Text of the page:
Iowa Sportsman Fishing Trip: Lake Rathbun

By Clayton Will

However you say it; Rathbun Lake or Lake Rathbun, it’s a must see Iowa Family Fishing Trip Destination.

At 11,000 acres Lake Rathbun is easily Iowa’s largest body of water not called a river or stream. Nestled in Appanoose County Lake Rathbun is a popular spot for outdoor enthusiasts year round, but often gets touted as a premier fishing destination during the warm months.

Fed by the Chariton River the construction of Rathbun Dam and Reservoir was authorized by the Flood Control Act of 1954. Construction of the dam and embankment began in September 1964. The dam itself is rolled earth fill construction and is 10,129 feet long, 30 feet wide at the top, and rises 100 feet above the streambed. Operation as a multi-purpose unit began November 1969 and the top of multi-purpose pool was reached on October 10, 1970. Rathbun Lake was dedicated July 31, 1971 with President Richard Nixon being the keynote speaker. *

Rathbun has excellent water quality and ample fishing opportunities for a variety of species. Early spring Crappie can be caught in the fingers of the lake. Check out areas with south facing shorelines that will warm the soonest. Here you’ll find the crappies will be very shallow in the water column and more dispersed around the shoreline than during the summer. Soon after the first rains of spring Crappie will stage outside their spawning areas signaling a new year of open water fishing. Many of these fish can be cast to from shore. We typically use 1/64 to 1/32 ounce jigs under a bobber. Utilize a water bobber or lead weighted bobber for longer casts. My choice of lures for stained water, as many of our reservoirs can be in spring, would be something with vibration and flash. Live minnows fit that description. Use behind a tube jig or tip them with a silver spinner blade and red/yellow or black/green tube jig. You want to be throwing something with contrasting colors which is especially true for Crappie.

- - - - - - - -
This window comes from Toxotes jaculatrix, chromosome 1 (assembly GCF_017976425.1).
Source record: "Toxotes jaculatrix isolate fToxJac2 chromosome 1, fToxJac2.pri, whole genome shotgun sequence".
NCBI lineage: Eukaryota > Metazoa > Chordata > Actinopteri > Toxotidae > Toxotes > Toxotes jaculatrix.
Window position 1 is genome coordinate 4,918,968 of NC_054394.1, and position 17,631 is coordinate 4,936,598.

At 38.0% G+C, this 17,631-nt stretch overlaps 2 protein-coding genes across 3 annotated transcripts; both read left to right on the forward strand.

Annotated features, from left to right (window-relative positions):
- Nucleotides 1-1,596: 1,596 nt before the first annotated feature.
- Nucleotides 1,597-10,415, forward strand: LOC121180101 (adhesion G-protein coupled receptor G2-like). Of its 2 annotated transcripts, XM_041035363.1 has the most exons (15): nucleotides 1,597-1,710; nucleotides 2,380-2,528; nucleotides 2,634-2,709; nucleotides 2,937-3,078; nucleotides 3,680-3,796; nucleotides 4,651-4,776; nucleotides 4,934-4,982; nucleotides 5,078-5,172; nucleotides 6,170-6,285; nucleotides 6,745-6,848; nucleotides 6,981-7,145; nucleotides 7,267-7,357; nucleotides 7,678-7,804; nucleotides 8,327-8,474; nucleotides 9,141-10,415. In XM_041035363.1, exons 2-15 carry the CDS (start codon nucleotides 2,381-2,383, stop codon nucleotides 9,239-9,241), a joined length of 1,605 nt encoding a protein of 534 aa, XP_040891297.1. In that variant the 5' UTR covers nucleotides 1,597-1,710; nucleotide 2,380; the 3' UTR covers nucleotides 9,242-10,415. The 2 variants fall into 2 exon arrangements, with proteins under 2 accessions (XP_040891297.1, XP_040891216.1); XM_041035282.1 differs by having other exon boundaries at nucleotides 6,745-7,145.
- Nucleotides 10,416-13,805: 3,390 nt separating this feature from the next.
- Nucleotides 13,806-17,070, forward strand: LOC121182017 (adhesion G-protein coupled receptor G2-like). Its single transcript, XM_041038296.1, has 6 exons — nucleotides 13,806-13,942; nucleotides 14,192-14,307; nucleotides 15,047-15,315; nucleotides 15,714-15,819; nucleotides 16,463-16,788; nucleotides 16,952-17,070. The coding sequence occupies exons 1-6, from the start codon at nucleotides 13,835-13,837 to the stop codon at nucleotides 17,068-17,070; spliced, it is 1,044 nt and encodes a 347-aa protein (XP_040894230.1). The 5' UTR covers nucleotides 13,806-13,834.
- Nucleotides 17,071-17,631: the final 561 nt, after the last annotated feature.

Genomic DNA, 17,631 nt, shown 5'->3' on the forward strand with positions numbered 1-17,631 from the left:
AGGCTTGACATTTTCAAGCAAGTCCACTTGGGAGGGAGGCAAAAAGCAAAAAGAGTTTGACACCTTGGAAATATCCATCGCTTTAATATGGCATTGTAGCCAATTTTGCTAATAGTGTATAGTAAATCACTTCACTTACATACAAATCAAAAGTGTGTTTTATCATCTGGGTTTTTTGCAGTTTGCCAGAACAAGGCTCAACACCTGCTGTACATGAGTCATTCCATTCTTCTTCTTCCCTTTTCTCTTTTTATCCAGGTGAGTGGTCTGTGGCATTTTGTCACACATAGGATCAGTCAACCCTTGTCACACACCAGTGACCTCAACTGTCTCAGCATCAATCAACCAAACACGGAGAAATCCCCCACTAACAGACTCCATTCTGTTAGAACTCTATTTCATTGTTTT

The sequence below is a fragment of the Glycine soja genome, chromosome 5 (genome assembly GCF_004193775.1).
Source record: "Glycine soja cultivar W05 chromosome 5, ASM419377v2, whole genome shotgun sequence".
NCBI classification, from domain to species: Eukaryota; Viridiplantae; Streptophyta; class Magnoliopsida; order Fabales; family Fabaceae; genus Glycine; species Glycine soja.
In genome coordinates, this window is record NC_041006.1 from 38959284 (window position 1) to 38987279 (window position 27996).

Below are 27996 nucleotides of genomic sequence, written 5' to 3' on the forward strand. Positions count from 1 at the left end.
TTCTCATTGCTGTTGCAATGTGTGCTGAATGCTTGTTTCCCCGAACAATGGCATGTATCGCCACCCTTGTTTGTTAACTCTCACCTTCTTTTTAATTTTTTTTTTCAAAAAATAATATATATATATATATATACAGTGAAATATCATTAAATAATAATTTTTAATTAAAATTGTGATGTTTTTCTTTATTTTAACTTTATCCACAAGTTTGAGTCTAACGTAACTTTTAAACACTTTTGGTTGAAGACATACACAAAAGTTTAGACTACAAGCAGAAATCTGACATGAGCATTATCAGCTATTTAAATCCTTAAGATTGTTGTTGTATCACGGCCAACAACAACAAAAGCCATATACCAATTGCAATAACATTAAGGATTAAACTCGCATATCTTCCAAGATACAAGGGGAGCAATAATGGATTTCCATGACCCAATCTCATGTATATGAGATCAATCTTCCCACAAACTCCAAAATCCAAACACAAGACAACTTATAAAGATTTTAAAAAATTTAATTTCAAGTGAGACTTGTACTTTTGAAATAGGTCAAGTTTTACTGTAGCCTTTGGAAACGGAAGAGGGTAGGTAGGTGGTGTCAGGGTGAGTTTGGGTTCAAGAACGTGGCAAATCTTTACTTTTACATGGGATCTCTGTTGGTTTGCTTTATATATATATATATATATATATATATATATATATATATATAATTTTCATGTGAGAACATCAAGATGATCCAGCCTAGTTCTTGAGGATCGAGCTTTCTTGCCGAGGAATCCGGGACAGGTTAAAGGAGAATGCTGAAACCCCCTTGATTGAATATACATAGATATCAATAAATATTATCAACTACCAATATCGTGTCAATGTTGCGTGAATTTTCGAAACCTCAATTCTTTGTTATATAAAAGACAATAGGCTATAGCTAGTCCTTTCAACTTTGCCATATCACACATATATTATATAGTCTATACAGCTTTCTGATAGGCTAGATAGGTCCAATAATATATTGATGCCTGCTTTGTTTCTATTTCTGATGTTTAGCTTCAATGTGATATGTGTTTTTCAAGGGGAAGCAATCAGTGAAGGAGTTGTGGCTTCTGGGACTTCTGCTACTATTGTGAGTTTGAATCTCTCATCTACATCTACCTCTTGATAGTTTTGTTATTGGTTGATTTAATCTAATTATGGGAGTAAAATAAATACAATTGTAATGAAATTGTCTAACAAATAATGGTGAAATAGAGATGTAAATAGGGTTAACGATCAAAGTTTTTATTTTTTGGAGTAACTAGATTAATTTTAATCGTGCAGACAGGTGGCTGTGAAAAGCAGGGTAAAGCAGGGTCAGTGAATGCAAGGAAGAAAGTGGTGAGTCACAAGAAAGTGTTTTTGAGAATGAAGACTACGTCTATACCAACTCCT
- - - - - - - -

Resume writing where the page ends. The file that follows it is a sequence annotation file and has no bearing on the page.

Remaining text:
We’ve all heard the old adage that “Crappies are on the beds when the lilac leaves are the size of squirrels’ ears.” Okay maybe all of us haven’t heard that saying. Even thought there might be some validity in it, water temperature is the real key. Once the water temperature has reached their magic spawning number, between 58 and 64 degrees, look for gravel mixed clay banks that crappie prefer for spawning. Many spawning beds will be within inches of the bank while others can be five or six feet deep. Downed trees that have fallen into the water in addition to gravel/clay banks are excellent because it provides added cover and we all know how Crappies relate to wood. Once the right tree is found, anchor up, you can limit right there without moving.